Frequent traveller: Dysentery-causing bacteria spreading from Europe to Australia
Researchers have found that a strain of dysentery-causing bacterium that originated from Europe centuries ago is spreading rapidly to Australia and some developing countries. (2012-08-07)

BGU and Primafuel announce exclusive licensing agreement for algae-based renewable fuels
Ben-Gurion University of the Negev, a world leader in algae production commercialization, has announced a multi-year, multi-million dollar technology-licensing and development agreement with Primafuel, Inc., a California-based company that develops renewable fuels. The collaboration is focused on developing algae bio-refinery technologies for renewable fuels and high value co-products production. (2009-01-20)

Henry Ford Hospital study: A MRSA strain linked to high death rates
A strain of MRSA that causes bloodstream infections is five times more lethal than other strains and has shown to have some resistance to the potent antibiotic drug vancomycin used to treat MRSA, according to a Henry Ford Hospital study. The study found that 50 percent of the patients infected with the strain died within 30 days compared to 11 percent of patients infected with other MRSA strains. (2009-10-31)

Molecular tools for bioengineering eukaryotic microalgae
The article discusses some of the rapidly developing tools for genome editing and discusses their potential impact on the bioengineering of eukaryotic microalgae. (2016-06-23)

The Iceman's gut microbes shed light on ancient human geography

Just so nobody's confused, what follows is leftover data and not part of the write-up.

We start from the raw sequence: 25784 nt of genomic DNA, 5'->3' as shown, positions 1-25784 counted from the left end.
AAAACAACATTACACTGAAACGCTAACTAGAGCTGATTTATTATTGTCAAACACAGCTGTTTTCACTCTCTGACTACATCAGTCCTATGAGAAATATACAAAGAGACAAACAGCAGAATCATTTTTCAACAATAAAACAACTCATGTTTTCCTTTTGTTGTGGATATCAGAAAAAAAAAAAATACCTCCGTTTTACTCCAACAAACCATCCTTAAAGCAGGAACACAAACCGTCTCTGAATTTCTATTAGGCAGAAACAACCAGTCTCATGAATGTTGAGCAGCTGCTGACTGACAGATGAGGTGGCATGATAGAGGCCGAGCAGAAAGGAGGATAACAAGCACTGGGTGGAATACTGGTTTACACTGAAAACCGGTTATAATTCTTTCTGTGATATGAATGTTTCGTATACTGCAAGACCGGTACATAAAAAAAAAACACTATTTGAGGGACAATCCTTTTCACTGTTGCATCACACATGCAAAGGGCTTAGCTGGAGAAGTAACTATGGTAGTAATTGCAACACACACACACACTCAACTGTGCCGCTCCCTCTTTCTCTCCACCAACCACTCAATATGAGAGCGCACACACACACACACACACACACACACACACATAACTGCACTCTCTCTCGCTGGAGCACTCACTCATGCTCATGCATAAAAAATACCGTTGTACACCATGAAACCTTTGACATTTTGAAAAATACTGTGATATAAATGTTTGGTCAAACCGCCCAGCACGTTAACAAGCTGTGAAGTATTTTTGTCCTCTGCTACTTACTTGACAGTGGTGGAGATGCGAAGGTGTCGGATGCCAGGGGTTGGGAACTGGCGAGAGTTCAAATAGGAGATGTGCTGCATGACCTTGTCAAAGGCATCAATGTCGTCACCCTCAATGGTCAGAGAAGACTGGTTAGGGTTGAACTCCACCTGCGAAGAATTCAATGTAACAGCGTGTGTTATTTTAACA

Analysis of microbes from the gut of the 'Iceman,' a famous 5,300-year-old European glacial mummy, provides insights into not only his health status right before he was murdered, but historical human geography as well. (2016-01-07)

Hong Kong University leads the genomics research of scarlet fever pathogen
Scarlet fever has revealed unusual high infect rate in Hong Kong this year. So far, 466 children were infected and two of them dead. Hong Kong University (HKU) and BGI today released the draft genome sequence of the S. pyogenes strain. (2011-06-22)

Strain engineering of 2D semiconductor and graphene
Strain engineering can significantly manipulate the two-dimensional (2D) materials' electronic and optical properties, which endow it the potential applications in optoelectronics and nanophotonics. To summarize recent fascinating work about the strain engineering of 2D materials, scientists in China write a review article that gives people a comprehensive introduction to this field, including the strain field theory, tunable band structure and optical properties of 2D materials under strain field, and their photonic applications. (2020-11-23)

Bioengineers develop bacterial strain to increase ethanol biofuel production
A team of bioengineers in the United States have modified a strain of bacteria to increase its ability to produce ethanol. The research, published in Biotechnology and Bioengineering, reveals how adaptation and metabolic engineering can be combined for strain improvement, a positive development for the biofuel industry. (2010-12-09)